“As time has gone on…, we keep pushing more and more data into these models, where it gets much better than it did with less data. There’s a phenomenon behind this, and a great research paper written on it, called the “Emergent Abilities of Large Language Models.” What that paper says is as you give large language models more data, all of a sudden it starts building all these new capabilities, but we also suspect there are new risks in using the technology, as well. That’s why I think we’re starting to see a lot more of the news related to [Microsoft’s] Bing AI than we saw with ChatGPT in its early days.”

Why are we seeing more news around Bing versus ChatGPT? Was it less fully baked than OpenAI’s large language model? “I don’t know that we have a clear answer yet. I can’t say it was less fully baked. We do know OpenAI spent a lot of time creating guardrails around what the system was allowed to do and not do. They spent a lot of time testing it before they released it. I can’t say how much time Microsoft spent testing Bing before releasing it.

“But what I understand from speaking to people who’ve interacted with Bing AI is they would say it’s a stepwise change from what they’ve seen in ChatGPT’s abilities. But with all these new abilities also comes the ability to have new problems and inaccuracies, like ‘hallucinations.'”

Is a hallucination related to a generative AI program more about giving inaccurate information or is there some HAL 9000, synaptic-like thought process happening in the background to cause it to give wrong answers? “The best we understand right now is these models intrinsically are word prediction engines. At its most basic level, it’s just predicting the next best word. In some cases, when it predicts that next best word, that word is no longer factually accurate for the particular question. But given that word, the next best word given after that continues down that path, and then you build a series of words that go down a path that’s no longer accurate — but it’s very convincing in the way it’s been written.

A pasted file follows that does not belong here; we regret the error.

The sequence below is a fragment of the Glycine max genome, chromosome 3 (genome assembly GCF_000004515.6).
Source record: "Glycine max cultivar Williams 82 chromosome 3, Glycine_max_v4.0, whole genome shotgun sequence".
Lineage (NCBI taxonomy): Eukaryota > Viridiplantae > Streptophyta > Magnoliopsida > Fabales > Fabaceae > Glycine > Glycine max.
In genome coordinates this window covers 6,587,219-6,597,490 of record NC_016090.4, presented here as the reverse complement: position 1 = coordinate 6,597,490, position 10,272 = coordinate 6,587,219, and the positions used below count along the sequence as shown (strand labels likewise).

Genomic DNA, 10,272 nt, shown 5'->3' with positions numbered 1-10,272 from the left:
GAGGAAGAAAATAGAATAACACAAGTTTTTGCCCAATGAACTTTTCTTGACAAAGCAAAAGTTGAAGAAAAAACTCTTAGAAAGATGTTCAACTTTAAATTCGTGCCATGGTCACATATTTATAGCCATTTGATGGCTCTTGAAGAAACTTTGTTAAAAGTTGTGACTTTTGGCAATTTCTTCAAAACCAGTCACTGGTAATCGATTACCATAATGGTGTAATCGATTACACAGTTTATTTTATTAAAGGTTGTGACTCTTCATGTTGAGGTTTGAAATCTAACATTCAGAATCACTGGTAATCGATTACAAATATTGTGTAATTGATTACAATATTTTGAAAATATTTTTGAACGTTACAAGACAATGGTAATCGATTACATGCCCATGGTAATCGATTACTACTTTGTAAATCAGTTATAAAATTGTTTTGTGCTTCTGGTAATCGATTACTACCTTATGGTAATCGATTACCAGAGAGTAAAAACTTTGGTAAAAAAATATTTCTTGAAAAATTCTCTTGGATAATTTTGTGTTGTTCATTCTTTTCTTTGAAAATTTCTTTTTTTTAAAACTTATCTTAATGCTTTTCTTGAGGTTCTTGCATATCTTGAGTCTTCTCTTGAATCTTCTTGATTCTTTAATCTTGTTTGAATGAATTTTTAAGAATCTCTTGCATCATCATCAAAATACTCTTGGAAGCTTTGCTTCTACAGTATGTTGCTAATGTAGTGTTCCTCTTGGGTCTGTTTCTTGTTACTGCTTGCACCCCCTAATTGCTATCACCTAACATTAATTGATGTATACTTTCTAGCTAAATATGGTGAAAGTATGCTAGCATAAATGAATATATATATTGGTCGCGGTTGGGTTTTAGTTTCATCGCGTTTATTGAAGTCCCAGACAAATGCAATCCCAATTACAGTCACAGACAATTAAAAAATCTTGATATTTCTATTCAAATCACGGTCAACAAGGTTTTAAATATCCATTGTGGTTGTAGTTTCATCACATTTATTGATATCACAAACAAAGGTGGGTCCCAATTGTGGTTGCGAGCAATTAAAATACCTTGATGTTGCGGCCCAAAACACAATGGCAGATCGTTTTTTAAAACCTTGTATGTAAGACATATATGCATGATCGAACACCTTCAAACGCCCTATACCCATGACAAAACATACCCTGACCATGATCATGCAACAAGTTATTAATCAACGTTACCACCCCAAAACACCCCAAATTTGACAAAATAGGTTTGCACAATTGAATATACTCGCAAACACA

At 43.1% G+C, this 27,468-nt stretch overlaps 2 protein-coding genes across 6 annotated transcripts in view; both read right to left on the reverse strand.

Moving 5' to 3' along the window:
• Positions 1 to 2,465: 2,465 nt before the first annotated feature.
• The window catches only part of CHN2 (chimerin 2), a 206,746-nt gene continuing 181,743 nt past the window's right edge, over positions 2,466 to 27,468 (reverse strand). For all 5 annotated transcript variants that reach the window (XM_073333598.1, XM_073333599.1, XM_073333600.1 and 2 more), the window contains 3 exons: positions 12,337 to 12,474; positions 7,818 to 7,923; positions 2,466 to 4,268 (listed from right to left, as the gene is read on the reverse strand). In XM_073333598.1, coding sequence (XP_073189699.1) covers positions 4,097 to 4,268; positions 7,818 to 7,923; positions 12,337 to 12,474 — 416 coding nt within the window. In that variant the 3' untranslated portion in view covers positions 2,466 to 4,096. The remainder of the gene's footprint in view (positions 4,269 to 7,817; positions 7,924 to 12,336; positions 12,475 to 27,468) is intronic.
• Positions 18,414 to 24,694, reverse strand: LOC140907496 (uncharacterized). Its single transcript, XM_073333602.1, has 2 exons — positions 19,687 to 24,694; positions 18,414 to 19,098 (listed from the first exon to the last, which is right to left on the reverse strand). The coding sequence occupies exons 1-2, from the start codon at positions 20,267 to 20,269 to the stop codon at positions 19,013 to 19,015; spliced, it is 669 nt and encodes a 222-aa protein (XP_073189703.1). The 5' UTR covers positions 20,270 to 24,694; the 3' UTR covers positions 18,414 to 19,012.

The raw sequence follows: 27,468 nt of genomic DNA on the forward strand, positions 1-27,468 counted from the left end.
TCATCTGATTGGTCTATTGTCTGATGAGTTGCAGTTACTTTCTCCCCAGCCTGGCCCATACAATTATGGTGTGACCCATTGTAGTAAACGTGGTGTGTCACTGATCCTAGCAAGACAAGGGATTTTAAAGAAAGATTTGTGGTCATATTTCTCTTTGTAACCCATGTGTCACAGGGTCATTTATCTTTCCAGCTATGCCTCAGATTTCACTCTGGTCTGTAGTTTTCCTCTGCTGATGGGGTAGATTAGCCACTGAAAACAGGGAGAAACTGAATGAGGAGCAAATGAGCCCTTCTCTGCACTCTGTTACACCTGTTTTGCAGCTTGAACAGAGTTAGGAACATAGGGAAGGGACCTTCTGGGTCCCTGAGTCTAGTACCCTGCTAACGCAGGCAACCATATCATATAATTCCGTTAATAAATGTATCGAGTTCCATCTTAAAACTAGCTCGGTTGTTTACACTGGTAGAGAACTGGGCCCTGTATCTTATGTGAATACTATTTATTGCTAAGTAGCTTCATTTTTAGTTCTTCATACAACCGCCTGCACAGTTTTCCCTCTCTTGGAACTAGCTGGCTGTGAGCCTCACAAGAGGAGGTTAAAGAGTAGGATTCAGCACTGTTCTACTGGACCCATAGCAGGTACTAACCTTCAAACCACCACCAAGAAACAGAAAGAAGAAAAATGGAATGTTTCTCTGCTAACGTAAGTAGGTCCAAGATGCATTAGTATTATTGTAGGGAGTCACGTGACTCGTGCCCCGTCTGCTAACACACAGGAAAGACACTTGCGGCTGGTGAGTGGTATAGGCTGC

“So the challenge I think we have with hallucinations is that the system doesn’t tell you if it thinks it’s hallucinating. It begins to hallucinate in quite convincing terms — the same way it would if its answers were 100% accurate. So, it requires us to have a critical eye toward everything we see from it, and treat everything that comes out of this AI technology as a good first draft, right now.”

So, do AI robots really dream of electric sheep? “There’s a lot of talk about the anthropomorphisms happening with technology today, and I think the best way to describe these AI technologies is they’re really just good at predicting the next best word.

“That’s where there are questions about whether we’re really ready for the broad release … because we’ve not yet learned how to engage with this technology. You’re seeing headlines about how people believe they’re engaging with sentient AI. And what is sentience? And that sort of dialogue. It’s best to think about this as something when given a series of words, it predicts the next best word and sometimes that lands you in a really great place, and sometimes you have to go back through and edit it. Until it gets better, that’s the way we should be using it.

“One of the biggest use cases for ChatGPT or generative AI tech being pursued is customer service. That’s because the traditional metrics around measuring the efficiency of a service center evolve around something called ‘average handle time.’ Average handle time is how long it takes someone to answer the phone call and then finish the post-call work that needs to take place.